But a deeper meaning lies beneath the surface: What ARE you? Are you filled to the brim with turmoil, anger, fear, worry, jealousy, hatred, resentment, selfishness, and other destructive feelings? Are you filled with remorse for past actions, or a crippling sense of inadequacy because you don’t feel as smart, attractive or successful as your friends and coworkers? Do you fill up on self-hate, flogging yourself mentally if you stopped for ice cream or fast food on the way home or if you skipped the gym or your usual 5-mile run or made up yet another excuse to avoid visiting your great-aunt in the nursing home?

Fortunately, our emotions may distract us, but they aren’t us. And because they aren’t us, we have the opportunity to overcome them. For those of us on the Reiki path, Usui Founder has given us the way to dump all our emotional garbage, to shed all the baggage that we call “ourself” but that has nothing to do with ourself, to walk the path to enlightenment, satori, anjin ritsumei: the Five Reiki Principles (aka Precepts, Ideals).

If we try our best, every minute of every day, to put Usui Founder’s Principles into action, the junk that hinders us will drop away, and the “something that you are” that Eckhart Tolle references will emerge, the thing that no one and nothing can take away.

Just for today, don’t get angry. Don’t worry. Be grateful. Work hard. Be kind.

A great thing about butter. September 12, 2014

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“As butter lies hidden within milk,
The Self lies hidden in the hearts of all.”
—Amritabindu Upanishad

These days, butter has gotten such a bad reputation that it’s wonderful to see it praised in this manner. Think about all the wonderful things that lie “hidden” in milk: cheese and cottage cheese, yogurt, ice cream, malts and milkshakes, cream and whipped cream, custard, creme brulee and flan, sour cream and creme fraiche, cream cheese, and so many more. As the Upanishad reminds us, nothing brings out the flavor of food like butter (or ghee), which is “hidden” inside milk. Who’d have expected to find such buried treasure inside a bland white liquid?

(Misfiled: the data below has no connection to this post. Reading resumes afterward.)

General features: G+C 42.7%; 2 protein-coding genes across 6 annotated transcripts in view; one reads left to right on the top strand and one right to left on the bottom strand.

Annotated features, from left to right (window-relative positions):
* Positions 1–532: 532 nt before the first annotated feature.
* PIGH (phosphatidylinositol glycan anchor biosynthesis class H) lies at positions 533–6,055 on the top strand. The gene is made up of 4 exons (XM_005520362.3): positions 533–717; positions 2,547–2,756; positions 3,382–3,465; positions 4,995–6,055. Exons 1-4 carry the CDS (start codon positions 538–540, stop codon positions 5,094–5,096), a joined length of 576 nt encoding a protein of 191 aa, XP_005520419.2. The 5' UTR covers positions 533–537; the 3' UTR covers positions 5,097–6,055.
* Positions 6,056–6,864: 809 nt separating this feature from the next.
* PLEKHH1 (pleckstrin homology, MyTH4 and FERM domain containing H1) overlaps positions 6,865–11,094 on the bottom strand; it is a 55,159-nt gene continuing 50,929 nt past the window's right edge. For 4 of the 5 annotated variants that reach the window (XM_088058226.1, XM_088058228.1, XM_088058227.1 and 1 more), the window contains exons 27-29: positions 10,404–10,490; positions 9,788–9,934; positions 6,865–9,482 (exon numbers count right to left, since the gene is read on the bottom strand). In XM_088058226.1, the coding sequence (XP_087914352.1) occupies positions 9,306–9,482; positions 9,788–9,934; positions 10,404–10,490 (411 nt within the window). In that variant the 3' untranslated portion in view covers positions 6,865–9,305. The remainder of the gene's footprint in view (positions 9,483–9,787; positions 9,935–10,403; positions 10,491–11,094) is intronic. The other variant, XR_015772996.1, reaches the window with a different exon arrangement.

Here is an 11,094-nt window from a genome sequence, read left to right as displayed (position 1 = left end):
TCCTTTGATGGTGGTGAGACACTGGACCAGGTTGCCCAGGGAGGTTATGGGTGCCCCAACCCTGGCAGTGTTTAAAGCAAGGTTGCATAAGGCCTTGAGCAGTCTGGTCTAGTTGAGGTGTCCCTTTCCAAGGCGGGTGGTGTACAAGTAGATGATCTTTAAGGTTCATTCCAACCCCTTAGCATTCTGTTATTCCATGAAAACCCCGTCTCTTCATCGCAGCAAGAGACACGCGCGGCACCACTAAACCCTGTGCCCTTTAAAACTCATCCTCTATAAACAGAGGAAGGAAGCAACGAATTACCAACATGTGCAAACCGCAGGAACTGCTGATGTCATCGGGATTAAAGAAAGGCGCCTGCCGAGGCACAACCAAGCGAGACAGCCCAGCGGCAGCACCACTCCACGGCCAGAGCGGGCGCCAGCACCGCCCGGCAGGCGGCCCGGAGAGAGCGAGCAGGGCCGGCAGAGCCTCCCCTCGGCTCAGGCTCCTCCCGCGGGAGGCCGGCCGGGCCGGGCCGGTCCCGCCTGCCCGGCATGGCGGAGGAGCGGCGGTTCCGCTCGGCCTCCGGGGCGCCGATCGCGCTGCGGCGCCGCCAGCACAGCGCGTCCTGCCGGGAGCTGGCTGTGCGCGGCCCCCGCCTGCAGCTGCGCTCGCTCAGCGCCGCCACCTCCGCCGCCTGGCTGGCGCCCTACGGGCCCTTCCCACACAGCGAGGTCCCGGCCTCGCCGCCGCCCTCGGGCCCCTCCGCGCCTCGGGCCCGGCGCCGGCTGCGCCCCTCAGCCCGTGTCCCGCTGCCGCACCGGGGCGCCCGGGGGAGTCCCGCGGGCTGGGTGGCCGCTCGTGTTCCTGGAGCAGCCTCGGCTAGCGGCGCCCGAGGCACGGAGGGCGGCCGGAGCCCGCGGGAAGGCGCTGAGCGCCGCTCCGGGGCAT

The Upanishad goes on to tell us that the Self lies hidden in the heart, just as butter lies hidden in milk: Something we don’t see, something we can’t imagine, but something that is there, is always there, just waiting for us to discover it. Who would imagine that you could turn liquid milk into solid, savory butter? Who would imagine that you could churn your heart and turn your ego into union with the All?

The ancient art of alchemy sought to turn base substances into gold. But the alchemists failed when they sought material wealth as their goal, actual gold rather than spiritual riches. As the Upanishad reminds us, the secret of Self-realization lies in our hearts and is always waiting.

Just for today, have some butter.

Don’t worry. September 11, 2014

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“Worry pretends to be necessary but serves no useful purpose.”
—Eckhart Tolle, A New Earth

Worry is fear turned inward, as anger is fear turned outward. Usui Founder gave us his first two Reiki Principles (aka Precepts, Ideals), “Just for today, don’t get angry” and “Just for today, don’t worry,” so that we could get fear out of the way and free ourselves to feel gratitude, focus on our work, and be kind.

So all right, “don’t worry” may sound simple enough on the surface. But what if your bills are overdue and you can’t pay them, your kid is supposed to be in college but you wonder if he is or is just taking your money and lying to you, your mom keeps telling you she’s okay but she seems weaker and weaker, your best friend’s battling breast cancer, your house needs major repairs you can’t afford, your company’s downsizing and you’re afraid you’ll lose your job? How could you possibly not worry?!

Usui Founder tells you to let go of worry. Eckhart Tolle tells you that worrying accomplishes nothing. It seems to be important, but in the end, it only damages you without moving you forward. In my Reiki lineage, Hawayo Takata Sensei told our lineage bearer, the Reverend Beth Gray, that “Just for today, do not worry” was actually the first Reiki Principle. Beth was an intuitive, and her lineage has focused on that, and I think Takata Sensei was spot on with putting worry, internal fear, before anger, external fear. Controlling internal fear will control its outward manifestation.

Eckhart Tolle gives us all a great tool for shutting off fear and worry. He tells us to ask ourselves if whatever we fear is happening now. Is our car skidding off the road now? Are we meeting with the angry boss now? Has our electricity gone off now because we’re late paying our bill? If none of that is true, then we should enjoy the precious NOW rather than worry about the future, since worry simply paralyses us and serves no useful purpose. Quite the opposite.

Just for today, don’t worry.